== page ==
'We should be informed' - Blake concerned athletes not reporting to camp on time
President of the Jamaica Athletics Administrative Association (JAAA), Dr Warren Blake, seemed less than pleased with some high-profile late arrivals to the team's training camp in Tottori, Japan, ahead of the IAAF World Championships.
In spite of this, he is looking forward to a fruitful return to Beijing, China, where the championships will unfold this weekend.
Several top-name athletes such as Shelly-Ann Fraser-Pryce and other members of MVP did not arrive until late last week, citing documentation issues. Usain Bolt, who was expected to join last Friday, was reportedly allowed to meet his teammates in Beijing instead. The entire team expected to be in the city today.
This comes as JAAA continues to insist on the mandatory nature of the camp.
"Ideally, it would have been great if all the athletes, from all the training groups, saw it as their duty, their national duty, to come to the camps on time. In fact, most of the athletes did turn up at the camp, but others didn't come at the start, for various reasons, and some of these reasons I feel could have been avoided," Blake said, without pointing to specific situations.
"We still use the term 'mandatory' and we still insist that if they are going to be coming in late, for any reasons then we should be informed, and we should have discussions so that an amicable agreement can be reached, and not just ignore the camp totally," he added. "To just ignore the camp and our wishes, as an association, would create problems."
Blake suggested that the situations with Bolt and the MVP group's late arrivals were communicated to the management team.
Previous success in China
Meanwhile, at the 2008 Olympic Games, which was also hosted in the Chinese city, Jamaica underlined its place as a giant in the track and field arena with an impressive 11-medal haul, which included six gold, three silver and two bronze-led by a virtuoso performance from Usain Bolt, who broke three world records and went on to become the face of the sport.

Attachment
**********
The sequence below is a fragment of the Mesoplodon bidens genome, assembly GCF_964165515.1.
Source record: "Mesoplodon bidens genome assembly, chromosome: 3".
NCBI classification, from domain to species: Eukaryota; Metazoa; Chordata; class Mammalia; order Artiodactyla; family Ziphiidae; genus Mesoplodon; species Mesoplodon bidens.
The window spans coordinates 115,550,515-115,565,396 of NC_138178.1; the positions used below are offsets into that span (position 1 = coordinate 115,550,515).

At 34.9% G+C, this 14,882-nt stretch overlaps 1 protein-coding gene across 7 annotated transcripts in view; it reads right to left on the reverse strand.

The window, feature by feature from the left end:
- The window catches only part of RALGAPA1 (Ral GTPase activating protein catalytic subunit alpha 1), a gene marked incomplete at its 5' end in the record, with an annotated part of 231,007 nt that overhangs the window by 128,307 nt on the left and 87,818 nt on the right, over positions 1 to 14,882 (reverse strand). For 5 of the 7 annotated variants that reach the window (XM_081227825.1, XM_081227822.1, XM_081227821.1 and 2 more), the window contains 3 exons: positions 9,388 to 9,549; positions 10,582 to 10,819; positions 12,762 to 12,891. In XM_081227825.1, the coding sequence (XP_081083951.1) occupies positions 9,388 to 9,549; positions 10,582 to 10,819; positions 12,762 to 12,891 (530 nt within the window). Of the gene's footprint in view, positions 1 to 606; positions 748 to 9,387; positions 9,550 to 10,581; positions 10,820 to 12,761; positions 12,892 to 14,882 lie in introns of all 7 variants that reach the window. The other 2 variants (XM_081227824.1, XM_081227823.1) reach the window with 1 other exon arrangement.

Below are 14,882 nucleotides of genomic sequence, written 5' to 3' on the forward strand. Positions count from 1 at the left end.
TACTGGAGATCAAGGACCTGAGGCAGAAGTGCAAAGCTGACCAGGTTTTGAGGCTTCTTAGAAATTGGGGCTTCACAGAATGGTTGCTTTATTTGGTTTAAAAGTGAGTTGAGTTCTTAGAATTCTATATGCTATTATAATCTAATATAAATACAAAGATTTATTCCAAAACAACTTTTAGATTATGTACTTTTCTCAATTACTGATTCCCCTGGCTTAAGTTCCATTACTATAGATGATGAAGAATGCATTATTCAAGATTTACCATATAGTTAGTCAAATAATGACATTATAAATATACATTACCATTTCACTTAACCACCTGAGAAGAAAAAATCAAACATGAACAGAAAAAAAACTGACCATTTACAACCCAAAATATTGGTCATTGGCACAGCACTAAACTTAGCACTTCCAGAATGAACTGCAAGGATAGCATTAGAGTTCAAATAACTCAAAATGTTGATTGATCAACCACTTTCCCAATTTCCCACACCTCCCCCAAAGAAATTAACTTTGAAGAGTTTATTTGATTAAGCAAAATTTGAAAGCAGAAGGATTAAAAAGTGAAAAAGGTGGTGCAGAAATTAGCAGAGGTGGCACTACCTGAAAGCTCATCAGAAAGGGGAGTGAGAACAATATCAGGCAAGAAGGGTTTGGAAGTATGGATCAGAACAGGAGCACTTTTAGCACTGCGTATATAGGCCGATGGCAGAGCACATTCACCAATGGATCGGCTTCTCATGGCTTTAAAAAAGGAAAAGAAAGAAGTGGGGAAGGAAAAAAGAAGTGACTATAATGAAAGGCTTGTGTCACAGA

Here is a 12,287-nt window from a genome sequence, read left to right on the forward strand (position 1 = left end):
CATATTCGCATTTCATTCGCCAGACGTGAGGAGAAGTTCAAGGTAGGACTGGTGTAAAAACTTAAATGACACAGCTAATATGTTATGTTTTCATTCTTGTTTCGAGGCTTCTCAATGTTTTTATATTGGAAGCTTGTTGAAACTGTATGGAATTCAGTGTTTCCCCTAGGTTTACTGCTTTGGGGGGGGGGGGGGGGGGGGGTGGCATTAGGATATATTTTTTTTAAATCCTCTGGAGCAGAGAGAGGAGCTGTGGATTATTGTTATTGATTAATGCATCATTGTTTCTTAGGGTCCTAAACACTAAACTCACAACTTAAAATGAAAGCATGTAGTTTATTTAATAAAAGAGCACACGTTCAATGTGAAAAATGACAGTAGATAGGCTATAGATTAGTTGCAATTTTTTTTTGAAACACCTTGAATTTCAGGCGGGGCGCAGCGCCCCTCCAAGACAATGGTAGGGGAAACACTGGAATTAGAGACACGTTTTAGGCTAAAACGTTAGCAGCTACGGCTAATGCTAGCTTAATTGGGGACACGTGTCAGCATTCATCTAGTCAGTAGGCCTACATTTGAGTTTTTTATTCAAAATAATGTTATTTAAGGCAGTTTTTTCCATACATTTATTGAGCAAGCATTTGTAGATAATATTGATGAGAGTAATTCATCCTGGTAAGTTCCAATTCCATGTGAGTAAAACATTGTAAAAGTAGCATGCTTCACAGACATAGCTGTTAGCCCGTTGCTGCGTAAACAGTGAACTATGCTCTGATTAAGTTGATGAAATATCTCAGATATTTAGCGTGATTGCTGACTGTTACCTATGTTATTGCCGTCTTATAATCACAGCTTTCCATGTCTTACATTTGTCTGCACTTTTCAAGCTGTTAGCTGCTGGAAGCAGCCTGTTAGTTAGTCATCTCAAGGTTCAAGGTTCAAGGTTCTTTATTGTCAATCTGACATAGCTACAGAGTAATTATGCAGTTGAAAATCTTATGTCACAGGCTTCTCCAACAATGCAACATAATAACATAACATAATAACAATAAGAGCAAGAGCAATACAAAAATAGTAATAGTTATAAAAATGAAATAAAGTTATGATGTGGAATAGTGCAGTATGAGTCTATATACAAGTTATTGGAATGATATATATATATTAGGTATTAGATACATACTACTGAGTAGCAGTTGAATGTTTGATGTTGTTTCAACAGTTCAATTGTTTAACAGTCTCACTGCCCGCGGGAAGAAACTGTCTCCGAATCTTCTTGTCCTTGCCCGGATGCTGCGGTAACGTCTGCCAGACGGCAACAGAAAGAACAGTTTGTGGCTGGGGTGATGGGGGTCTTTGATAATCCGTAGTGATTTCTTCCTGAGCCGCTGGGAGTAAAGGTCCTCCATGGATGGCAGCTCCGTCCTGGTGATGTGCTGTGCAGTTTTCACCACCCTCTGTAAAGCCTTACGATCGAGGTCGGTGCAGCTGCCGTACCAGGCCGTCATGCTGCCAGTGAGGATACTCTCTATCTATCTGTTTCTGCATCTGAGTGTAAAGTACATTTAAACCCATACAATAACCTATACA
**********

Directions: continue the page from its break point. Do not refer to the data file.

Blake, who arrived in Beijing after 8 p.m. on Monday (7 a.m., Monday, Jamaica time), along with JAAA general secretary, Garth Gayle, said he expects the Jamaicans to have similar success.
"Beijing is where our recent successes in track and field started," said Blake. "I know the foundations were laid long ago, but we really burst on to the world scene in a really strong way in 2008.
"So we have been looking forward to coming back to Beijing and we expect good results as we did in 2008," said Blake, who was also quick to point to the team's more diverse look this time around.
"One of the thrust of this administration has been to broaden the scope of participation in these events, and I am quite happy to see that, especially in the field events, where we have placed a great deal of effort, that we have had significant successes," he added.
"We have three male discus throwers qualifying, a male shot put thrower, a female discus thrower and two triple jumpers, and I think we are doing pretty well in the field events."
The World Championships get underway on August 22 and ends August 30.